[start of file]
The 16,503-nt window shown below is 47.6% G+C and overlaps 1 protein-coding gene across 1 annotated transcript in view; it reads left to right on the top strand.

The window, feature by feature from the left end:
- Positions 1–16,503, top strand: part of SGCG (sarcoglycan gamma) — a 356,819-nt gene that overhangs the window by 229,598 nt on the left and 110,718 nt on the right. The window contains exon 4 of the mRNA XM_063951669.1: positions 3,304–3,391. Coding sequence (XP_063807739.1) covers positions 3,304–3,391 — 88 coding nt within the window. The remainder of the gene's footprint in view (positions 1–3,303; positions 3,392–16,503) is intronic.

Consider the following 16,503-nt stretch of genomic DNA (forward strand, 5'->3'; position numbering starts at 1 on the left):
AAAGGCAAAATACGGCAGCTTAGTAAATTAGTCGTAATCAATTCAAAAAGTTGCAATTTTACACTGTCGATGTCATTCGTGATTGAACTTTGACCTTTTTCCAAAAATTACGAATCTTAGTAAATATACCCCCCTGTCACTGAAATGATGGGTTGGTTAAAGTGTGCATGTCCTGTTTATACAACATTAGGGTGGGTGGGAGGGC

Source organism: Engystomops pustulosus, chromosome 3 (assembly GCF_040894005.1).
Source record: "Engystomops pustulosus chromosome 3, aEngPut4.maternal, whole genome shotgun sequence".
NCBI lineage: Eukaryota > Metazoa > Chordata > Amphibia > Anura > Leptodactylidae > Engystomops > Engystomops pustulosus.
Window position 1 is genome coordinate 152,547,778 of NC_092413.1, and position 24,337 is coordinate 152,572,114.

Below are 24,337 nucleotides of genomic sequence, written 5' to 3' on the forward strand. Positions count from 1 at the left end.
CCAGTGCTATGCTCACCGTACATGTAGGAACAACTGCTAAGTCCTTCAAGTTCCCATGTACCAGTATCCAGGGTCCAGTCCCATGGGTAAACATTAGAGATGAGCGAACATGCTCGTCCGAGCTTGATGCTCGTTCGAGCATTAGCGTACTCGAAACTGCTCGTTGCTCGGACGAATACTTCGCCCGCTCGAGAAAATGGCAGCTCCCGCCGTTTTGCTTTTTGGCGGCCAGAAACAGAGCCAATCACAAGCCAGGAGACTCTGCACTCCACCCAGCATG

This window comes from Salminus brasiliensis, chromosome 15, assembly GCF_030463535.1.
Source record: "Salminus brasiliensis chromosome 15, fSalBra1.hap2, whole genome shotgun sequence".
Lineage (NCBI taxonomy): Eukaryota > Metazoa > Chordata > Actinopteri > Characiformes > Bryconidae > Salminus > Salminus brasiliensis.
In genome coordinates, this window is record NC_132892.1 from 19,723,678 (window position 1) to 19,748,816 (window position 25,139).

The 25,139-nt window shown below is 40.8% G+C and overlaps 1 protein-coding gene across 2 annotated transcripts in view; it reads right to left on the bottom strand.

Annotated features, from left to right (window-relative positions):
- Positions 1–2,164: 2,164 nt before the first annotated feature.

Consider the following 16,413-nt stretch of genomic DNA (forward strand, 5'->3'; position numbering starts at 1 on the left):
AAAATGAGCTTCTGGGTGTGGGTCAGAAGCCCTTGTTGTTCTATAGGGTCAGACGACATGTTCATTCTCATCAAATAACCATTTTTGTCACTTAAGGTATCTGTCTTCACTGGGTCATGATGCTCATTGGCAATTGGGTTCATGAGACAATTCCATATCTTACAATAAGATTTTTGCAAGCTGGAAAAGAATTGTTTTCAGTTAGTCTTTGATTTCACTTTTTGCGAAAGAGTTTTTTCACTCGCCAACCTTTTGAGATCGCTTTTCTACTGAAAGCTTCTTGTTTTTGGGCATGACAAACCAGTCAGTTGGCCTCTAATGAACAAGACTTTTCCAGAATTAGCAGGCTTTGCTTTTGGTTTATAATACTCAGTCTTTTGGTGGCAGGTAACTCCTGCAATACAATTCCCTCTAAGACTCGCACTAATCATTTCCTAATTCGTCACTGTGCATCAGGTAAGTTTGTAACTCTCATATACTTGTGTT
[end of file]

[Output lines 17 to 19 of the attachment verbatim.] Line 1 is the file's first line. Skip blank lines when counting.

Annotated features, from left to right (window-relative positions):
- Positions 1–2,164: 2,164 nt before the first annotated feature.

Consider the following 16,413-nt stretch of genomic DNA (forward strand, 5'->3'; position numbering starts at 1 on the left):